“One way to “always remember him” would be to join the Great Physician in His never-ending task of lifting the load from those who are burdened and relieving the pain of those who are distraught.” (April 2019)
This brings us to the final thought – the love of God is at the core of reverence. And if we truly love Christ, then we show love to others.
“And this commandment have we from him, That he who loveth God love his brother also.” (1 John 4:21)
For the Sake of Others
Recently, Elder Oaks shared a talk called “A Need for a Church” with this delightful quote and picture:
“Years ago, I changed my attitude about going to church. No longer do I go to church for my sake, but to think of others. I make a point of saying hello to people who sit alone, to welcome visitors, … to volunteer for an assignment. …
“In short, I go to church each week with the intent of being active, not passive, and making a positive difference in people’s lives.” (Elder Oaks – Oct 21)
Some ideas on how to love Christ and others more.
Young brother Atticus has musically gifted parents named Miranda and Sam. They both sing and play multiple musical instruments. Atticus is about eight months old and has discovered his voice. Furthermore, he loves its sound (a future musician, maybe?). No matter what Miranda tries to distract him with (a pacifier, lap-bouncing, toys, etc.), Atticus still loves the sound of his own voice at the end of the day.
Training our little ones to be in the chapel takes years. It’s a divine, pivotal, inspired, higher calling Miranda has taken on. I am indebted to her.
Our ward has fewer and fewer of the next generation sitting among us on the benches. We celebrate every young life our ward family gains. I’d just as soon have ten more Atticus’s who are three times as noisy than have perfect quiet.
If we love God, we love others – you cannot have the one without the other. Reverence does not and never will include irritation with others or focusing on their mistakes.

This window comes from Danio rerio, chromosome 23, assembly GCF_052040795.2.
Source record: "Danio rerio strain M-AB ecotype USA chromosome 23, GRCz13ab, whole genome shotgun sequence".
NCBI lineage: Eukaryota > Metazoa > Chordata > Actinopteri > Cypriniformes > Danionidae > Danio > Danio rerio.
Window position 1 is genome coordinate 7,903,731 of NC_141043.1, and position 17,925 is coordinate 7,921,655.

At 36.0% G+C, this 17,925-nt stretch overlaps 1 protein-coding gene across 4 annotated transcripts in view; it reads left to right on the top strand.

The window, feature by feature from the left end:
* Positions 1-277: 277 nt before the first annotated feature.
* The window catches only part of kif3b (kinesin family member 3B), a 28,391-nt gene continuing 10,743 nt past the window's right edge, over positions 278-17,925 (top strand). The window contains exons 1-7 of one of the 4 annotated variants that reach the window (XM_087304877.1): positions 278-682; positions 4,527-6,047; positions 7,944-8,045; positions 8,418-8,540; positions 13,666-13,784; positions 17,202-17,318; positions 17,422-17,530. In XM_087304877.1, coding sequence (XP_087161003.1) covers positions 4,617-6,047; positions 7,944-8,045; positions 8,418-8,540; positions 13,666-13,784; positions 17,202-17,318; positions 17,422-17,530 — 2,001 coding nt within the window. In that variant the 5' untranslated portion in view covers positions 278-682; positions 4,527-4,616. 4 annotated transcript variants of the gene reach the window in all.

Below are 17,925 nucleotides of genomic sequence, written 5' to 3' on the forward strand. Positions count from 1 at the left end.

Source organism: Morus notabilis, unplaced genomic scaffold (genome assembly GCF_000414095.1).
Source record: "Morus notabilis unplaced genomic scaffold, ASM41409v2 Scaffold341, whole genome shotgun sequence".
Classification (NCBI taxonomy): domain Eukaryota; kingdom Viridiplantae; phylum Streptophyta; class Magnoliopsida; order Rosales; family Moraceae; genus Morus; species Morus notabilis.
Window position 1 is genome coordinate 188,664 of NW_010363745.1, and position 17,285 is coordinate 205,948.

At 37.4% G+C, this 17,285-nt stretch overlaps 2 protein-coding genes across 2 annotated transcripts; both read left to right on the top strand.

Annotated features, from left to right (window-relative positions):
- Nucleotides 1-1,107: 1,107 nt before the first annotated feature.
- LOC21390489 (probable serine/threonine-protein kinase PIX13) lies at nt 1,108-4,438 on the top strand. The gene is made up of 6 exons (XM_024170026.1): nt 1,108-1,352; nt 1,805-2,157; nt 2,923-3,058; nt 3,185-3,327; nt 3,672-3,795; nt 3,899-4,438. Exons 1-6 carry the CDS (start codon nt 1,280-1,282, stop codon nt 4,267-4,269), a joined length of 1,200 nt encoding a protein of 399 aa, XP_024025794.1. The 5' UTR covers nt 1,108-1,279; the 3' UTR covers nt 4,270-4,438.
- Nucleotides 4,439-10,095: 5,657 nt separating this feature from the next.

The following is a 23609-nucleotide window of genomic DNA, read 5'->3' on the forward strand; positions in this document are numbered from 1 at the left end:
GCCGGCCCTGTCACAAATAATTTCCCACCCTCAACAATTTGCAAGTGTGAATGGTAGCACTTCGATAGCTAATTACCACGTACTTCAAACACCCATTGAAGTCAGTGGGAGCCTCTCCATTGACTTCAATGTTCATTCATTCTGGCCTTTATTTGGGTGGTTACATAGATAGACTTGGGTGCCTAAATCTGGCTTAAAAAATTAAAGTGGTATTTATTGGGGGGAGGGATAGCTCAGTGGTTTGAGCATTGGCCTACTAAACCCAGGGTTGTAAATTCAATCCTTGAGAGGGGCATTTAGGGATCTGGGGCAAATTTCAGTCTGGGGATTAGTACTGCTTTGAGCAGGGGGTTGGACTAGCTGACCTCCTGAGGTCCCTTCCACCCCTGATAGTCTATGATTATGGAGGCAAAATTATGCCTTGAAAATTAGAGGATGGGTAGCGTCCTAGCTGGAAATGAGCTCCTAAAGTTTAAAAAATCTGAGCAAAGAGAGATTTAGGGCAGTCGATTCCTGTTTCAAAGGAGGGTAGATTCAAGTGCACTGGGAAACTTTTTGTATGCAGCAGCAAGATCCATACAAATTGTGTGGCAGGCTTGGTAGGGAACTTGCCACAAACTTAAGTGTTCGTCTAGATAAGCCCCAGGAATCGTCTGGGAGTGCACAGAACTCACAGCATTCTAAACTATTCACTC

So, here’s a thought, if we understand how hard it is to be in the foyer all the time, would we not use that experience to bless someone else’s life and take a turn? Most of us know It is draining to have little ones who need us 24/7. Being able to recharge one’s spiritual batteries at church during Sacrament meetings is a beautiful blessing. Wouldn’t it be a loving and reverent thing to spell a young mother and/or father off and offer to take a turn in the foyer?
What about someone like Jamie, a newly-baptized convert who comes with her young ones? She is starting her training from scratch on four children all at once. Perhaps sitting by Jamie and helping as she attempts to train her children is a higher manifestation of love and reverence? Let us give what we wish someone would have done for us rather than feel they must also pay their dues.
What would the Savior have us do?
Possible Primary Ideas
What would I teach in Primary about reverence in place of shushing or quiet? I would still ask for calm and politeness when needed but not mix it with the idea of being ‘reverent.’ I would find age-appropriate ways to teach the chapel is for the love of others, of Christ, of Heavenly Father, of feeling thankfulness. I would demonstrate how to have secret prayers inside that no one hears. I would teach about self-inventory during the Sacrament. I can imagine some creative Sharing Time lessons on those topics without connecting it to “be quiet.”
I would teach them how to become aware. Aware of God’s love and aware of those around us who need our attention and compassion. Aware of others in the chapel praying their own secret prayers and having sacred experiences. I would teach them to look around and SEE people and respond appropriately. What do we do when we see someone needs help? What do we do when we see someone praying? What do we do when someone is sharing their soul at the pulpit? What would we want other people to do for us?
Service and compassion for others is the highest form of worship there is.
What’s the one-sentence version of reverence? Reverence is a four-letter word spelled L-O-V-E.
I only regret my children were grown before I figured this out!